I remember hearing the distinct sound of his truck. The unmuffled engine was roaring towards me and It was closing in.  I knew if he got me in that truck,  I was never going to see my children again.  I kept running, but my feet could barely keep up with the panic in my mind.

I turned a corner, toward a street where I had people I knew and trusted.  His truck was pacing me now. He slammed on his brakes and screeched to an abrupt stop, facing sideways in the street.  He flung open his door and grabbed me once more.  He tried to pull me into his truck via the driver’s side door. I began to honk the horn, over and over and over.  He grabbed my arm and pushed me further into the truck.  I found a way to honk the horn with my chin by slamming my head into the steering wheel.  Then, through the miracle of the universe, a door opened. A man stood there, half asleep and VERY pissed off.  I screamed for help and he quickly realized what was going on. He yelled at my attacker to get the hell away and, knowing he had no alternative, he relented and released me.

I ran to this man, who unknowingly saved my life, and explained what had happened through sobs. I sat on his cold bathroom floor, head in my hands and still in disbelief about what had just occurred.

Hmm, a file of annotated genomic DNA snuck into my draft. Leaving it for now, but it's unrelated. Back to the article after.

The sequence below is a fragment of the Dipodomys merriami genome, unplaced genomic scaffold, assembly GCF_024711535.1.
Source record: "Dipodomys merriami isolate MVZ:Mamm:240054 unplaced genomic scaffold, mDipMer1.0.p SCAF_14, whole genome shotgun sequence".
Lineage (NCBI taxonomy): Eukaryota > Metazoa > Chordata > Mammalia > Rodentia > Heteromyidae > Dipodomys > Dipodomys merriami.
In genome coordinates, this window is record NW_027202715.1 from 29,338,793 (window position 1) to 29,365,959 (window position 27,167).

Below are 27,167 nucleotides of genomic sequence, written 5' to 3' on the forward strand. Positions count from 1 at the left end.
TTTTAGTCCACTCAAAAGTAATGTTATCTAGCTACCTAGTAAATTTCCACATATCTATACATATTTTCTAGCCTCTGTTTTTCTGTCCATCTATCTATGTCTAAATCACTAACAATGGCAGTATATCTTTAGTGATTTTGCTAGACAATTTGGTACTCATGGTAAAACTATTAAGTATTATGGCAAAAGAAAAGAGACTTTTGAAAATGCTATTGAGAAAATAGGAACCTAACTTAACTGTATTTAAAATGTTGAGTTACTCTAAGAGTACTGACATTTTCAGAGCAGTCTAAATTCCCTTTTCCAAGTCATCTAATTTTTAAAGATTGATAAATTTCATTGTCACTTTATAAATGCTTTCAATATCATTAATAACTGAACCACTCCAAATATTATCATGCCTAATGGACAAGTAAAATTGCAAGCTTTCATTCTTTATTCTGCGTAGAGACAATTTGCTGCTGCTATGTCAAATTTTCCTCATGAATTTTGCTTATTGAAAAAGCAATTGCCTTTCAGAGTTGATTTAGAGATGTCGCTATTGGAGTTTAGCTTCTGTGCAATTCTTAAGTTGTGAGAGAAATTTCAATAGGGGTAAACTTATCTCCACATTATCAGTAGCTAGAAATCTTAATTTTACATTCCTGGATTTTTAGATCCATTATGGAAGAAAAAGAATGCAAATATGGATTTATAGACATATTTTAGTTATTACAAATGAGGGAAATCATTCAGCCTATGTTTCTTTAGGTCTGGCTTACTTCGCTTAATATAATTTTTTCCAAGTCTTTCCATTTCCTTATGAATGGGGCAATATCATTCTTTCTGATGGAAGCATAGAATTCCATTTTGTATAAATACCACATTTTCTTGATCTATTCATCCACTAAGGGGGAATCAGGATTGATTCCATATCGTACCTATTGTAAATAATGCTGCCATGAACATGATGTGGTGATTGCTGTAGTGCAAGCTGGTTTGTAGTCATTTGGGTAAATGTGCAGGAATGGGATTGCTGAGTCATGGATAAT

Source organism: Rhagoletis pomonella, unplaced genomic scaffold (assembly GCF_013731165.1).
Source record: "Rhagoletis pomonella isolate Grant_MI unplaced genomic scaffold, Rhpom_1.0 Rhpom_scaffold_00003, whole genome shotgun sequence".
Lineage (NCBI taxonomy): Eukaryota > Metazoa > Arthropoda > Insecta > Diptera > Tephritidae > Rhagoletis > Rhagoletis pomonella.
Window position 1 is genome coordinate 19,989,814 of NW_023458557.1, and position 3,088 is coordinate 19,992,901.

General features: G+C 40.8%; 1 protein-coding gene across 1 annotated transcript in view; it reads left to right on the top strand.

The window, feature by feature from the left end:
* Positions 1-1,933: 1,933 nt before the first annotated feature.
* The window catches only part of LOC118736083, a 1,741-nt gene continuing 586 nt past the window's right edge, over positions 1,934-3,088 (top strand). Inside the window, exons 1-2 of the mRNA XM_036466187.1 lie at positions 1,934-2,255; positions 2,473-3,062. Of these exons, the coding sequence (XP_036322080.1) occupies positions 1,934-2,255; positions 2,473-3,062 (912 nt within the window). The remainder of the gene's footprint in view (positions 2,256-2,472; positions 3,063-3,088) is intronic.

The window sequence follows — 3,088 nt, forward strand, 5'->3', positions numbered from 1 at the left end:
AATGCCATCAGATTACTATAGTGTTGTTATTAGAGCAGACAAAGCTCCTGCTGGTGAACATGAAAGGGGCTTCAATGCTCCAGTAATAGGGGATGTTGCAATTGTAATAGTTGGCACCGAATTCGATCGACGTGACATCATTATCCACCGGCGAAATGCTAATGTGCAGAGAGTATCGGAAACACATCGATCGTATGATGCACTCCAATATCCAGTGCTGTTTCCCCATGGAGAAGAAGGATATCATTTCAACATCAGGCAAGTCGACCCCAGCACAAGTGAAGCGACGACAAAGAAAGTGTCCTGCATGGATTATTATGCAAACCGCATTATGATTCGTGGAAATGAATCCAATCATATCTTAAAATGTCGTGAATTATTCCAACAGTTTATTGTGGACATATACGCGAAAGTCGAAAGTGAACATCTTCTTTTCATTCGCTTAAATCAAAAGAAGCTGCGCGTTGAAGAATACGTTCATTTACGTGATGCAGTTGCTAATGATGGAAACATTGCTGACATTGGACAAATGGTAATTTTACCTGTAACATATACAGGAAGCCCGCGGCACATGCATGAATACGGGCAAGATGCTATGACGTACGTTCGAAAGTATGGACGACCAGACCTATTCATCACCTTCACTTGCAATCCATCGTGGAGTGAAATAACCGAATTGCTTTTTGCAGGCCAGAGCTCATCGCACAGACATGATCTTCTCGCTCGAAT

Much more happened after that incident including nonstop phone calls, frequent drive bys and other harassing behavior, but ultimately, my children and I were safe and that was all that mattered to me.

About a month later, I began to feel a semblance of normalcy. I kept myself busy with my children, my schooling and my work.  So busy, that I didn’t notice when I didn’t start my period that month.

The moment I realized I was late was the moment I knew I would not keep the pregnancy.  There was literally ZERO hesitation.  I felt sad. I felt angry.  I felt abused, but I never doubted my decision to terminate.  I would consciously end a biological process that would have eventually resulted in a baby and I was ok with that.  I had two other children to think about plus school and work and just life in general.

I was approximately 6-7 weeks along when I ended my pregnancy.  The procedure was quick and only mildly uncomfortable; I equate it to menstrual cramps. Before I knew it,  my uterus was empty and I was officially rid of everything that had anything to do with my attacker… I breathed a sigh of relief.

At times,  I do wonder who my third child would have been, what he or she would’ve looked liked etc. but I NEVER regret getting an abortion.  Since my abortion,  I have used my experience to help other women,  to stand up for them and to advocate for those who cannot advocate for themselves.  Although the incidents leading up to the abortion were terribly traumatic,  the abortion itself was incredibly enlightening. I have so much more to offer and a far more broad and accepting perspective because of it and I will fiercely defend abortion rights indefinitely because of it.